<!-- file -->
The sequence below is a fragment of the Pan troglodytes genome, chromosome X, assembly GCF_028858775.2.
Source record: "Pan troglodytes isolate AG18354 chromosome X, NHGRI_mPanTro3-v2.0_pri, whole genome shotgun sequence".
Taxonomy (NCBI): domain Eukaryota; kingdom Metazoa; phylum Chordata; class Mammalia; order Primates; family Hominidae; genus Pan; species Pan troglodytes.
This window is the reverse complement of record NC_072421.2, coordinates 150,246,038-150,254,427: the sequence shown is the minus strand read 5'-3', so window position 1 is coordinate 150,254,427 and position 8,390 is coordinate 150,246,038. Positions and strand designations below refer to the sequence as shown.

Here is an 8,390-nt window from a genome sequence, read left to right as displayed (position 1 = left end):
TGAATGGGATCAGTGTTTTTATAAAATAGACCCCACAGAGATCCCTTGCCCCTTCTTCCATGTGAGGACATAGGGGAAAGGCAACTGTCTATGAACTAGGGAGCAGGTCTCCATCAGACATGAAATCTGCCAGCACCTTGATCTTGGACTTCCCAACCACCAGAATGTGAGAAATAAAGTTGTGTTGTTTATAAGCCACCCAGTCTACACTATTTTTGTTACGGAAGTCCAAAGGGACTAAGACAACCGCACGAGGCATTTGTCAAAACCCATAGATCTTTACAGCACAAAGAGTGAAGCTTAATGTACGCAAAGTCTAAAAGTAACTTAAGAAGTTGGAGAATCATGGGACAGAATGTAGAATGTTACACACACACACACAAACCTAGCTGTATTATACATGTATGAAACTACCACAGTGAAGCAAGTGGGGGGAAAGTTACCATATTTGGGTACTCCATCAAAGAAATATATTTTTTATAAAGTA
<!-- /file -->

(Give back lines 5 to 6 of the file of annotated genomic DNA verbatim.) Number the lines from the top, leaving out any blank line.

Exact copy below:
Here is an 8,390-nt window from a genome sequence, read left to right as displayed (position 1 = left end):
TGAATGGGATCAGTGTTTTTATAAAATAGACCCCACAGAGATCCCTTGCCCCTTCTTCCATGTGAGGACATAGGGGAAAGGCAACTGTCTATGAACTAGGGAGCAGGTCTCCATCAGACATGAAATCTGCCAGCACCTTGATCTTGGACTTCCCAACCACCAGAATGTGAGAAATAAAGTTGTGTTGTTTATAAGCCACCCAGTCTACACTATTTTTGTTACGGAAGTCCAAAGGGACTAAGACAACCGCACGAGGCATTTGTCAAAACCCATAGATCTTTACAGCACAAAGAGTGAAGCTTAATGTACGCAAAGTCTAAAAGTAACTTAAGAAGTTGGAGAATCATGGGACAGAATGTAGAATGTTACACACACACACACAAACCTAGCTGTATTATACATGTATGAAACTACCACAGTGAAGCAAGTGGGGGGAAAGTTACCATATTTGGGTACTCCATCAAAGAAATATATTTTTTATAAAGTA